Grasslands evolved alongside massive herds of grazers, who had to bunch together to defend themselves from predators, and had to keep moving as they deposit manure on their food source. Their grazing, pooping, and trampling (as long as they keep moving in a bunch), knocks down mature grass to allow new growth to reach the sunlight. Roots grow more lushly as new shoots emerge, and more roots mean more water retention.

When soil retains enough moisture, it stores carbon as organic matter. Store enough organic matter in the soil and voila: you’ve fixed climate change! You can see the transformation Allan Savory’s methods have achieved in this before and after image:

This kind of regenerative healing is exactly the opposite of what agriculture is currently doing. Industrial farming contributes 7% percent of US carbon emissions, much of that from depleted soils giving off the carbon they ought to be storing. As climate change accelerates, extreme weather events are happening more and more frequently. Droughts last summer killed 500 million trees across the US and destroyed an estimated $11 billion worth of crops and livestock.

But desert prophets like Allan Savory are not without hope that we can change the game in favor of soil. In his soon-to-be-released book Growing Food in Hotter Drier Lands, Gary Paul Nabhan shares lessons from dry-climate farmers around the world who have found ways to steward marginal lands and reclaim them from desertification. And Judith Schwartz’s forthcoming book Cows Save the Planet explains how management methods like those pioneered by Savory are transforming our ideas of what livestock can do.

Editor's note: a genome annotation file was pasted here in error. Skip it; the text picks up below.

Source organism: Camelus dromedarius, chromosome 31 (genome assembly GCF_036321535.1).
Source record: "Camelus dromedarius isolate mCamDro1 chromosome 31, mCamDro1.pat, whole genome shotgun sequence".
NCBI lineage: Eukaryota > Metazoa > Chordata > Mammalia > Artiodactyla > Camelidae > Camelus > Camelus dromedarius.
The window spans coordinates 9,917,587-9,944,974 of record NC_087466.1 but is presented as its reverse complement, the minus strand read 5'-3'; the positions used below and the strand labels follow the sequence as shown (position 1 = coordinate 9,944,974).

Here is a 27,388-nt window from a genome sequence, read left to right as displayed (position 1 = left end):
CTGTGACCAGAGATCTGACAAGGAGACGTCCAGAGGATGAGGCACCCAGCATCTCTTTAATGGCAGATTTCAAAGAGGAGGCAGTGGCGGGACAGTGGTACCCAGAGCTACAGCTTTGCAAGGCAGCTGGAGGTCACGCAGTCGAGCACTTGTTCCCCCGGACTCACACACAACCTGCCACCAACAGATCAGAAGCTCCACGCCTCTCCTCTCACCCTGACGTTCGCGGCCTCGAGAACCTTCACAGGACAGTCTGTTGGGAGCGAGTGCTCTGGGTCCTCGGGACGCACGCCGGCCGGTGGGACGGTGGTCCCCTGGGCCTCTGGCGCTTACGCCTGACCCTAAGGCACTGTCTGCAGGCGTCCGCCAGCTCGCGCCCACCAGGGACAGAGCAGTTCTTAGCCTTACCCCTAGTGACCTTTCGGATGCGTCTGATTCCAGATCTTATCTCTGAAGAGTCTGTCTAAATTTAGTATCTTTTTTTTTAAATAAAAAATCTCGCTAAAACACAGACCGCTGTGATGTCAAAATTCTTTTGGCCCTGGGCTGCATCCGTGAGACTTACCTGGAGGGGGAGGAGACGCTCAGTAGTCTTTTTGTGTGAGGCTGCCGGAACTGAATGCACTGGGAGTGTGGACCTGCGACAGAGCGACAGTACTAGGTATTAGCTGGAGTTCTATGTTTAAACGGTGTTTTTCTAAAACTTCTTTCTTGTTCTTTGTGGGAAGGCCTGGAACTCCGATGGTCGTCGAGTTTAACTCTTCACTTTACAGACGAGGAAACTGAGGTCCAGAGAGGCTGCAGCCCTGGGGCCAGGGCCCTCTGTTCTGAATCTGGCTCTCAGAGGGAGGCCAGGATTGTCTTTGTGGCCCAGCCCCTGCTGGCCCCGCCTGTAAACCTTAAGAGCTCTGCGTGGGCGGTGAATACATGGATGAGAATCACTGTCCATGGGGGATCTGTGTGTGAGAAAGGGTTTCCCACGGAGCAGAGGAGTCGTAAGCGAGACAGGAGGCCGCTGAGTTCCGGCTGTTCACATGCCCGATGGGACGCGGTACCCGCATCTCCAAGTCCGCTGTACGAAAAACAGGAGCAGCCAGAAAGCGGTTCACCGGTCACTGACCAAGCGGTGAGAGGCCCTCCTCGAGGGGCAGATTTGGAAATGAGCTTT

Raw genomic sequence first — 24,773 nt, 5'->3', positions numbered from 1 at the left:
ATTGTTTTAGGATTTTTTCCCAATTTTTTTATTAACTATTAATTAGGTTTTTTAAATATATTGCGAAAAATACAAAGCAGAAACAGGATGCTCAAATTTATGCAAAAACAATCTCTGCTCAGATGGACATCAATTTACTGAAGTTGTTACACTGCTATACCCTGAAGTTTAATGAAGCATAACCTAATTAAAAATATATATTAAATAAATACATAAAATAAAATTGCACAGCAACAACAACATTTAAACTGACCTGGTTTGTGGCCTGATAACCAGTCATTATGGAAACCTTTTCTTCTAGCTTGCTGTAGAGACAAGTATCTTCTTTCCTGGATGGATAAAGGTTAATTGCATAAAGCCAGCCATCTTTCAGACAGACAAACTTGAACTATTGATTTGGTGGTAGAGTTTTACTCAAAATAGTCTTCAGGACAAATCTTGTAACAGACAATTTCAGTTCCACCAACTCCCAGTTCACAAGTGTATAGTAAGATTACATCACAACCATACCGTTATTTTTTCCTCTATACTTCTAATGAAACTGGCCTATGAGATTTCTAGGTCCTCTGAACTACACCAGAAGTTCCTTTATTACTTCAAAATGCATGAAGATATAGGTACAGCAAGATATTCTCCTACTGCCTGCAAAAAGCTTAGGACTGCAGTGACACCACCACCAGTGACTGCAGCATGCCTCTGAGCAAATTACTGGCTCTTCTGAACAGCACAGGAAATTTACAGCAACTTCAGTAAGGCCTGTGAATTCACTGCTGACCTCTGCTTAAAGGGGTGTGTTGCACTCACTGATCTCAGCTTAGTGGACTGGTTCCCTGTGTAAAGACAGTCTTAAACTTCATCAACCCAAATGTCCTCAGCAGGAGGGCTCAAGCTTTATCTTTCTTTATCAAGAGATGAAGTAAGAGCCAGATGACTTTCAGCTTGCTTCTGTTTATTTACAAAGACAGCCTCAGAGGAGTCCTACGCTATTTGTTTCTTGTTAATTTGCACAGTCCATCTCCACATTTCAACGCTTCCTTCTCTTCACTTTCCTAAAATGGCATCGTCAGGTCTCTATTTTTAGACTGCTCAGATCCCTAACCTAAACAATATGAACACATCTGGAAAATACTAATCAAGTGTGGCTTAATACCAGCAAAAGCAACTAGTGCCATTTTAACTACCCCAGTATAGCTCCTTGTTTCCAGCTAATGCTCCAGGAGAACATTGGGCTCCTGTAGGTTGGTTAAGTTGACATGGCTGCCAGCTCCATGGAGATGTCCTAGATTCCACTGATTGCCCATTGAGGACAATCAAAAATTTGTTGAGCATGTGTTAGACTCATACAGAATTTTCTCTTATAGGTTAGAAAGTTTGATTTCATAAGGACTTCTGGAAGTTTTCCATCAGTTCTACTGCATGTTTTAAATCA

Are You Part of the Next American Revolution?

Monday, April 8th, 2013

In 1886 Leo Tolstoy wrote a slim pamphlet entitled What Then Must We Do? about the abject state of the peasants in his country. He wrote, “I sit on a man’s back, choking him and making him carry me, and yet assure myself and others that I am very sorry for him and wish to ease his lot by all possible means—except by getting off his back.”

Gar Alperovitz has taken Tolstoy’s mysterious title for his own new book, What Then Must We Do? After all, with an economy as systemically unequal as ours, the question is still painfully relevant. Capitalism seems to have failed us, but for decades we have believed in the Thatcher-era dictum, “There Is No Alternative.” The mere mention of socialism sends politicians running for the hills, and Tea Partiers scrambling to scribble protest signs.

Alperovitz’s new book explains that, in fact, there is an alternative to corporate capitalism, one that is working to democratize the ownership of wealth, and is already taking root in some of the communities hardest hit in the recent economic crisis. This “next American revolution” is an economy based on empowered worker-owners, green jobs, and communities that can take care of themselves. In the excerpt below, Alperovitz tells the curious story of Youngstown, Ohio, a town that lost its steel mill and launched a quiet economic revolution in response.

Booklist says, “Alperovitz’s deliberately informal, conversational style makes normally rarefied economic concepts accessible to a wide audience, enhancing his inspiring message that, with the right strategies, a wholesale economic revolution is not only possible but achievable by well-organized, average citizens.”

Get the book for 35% off this week.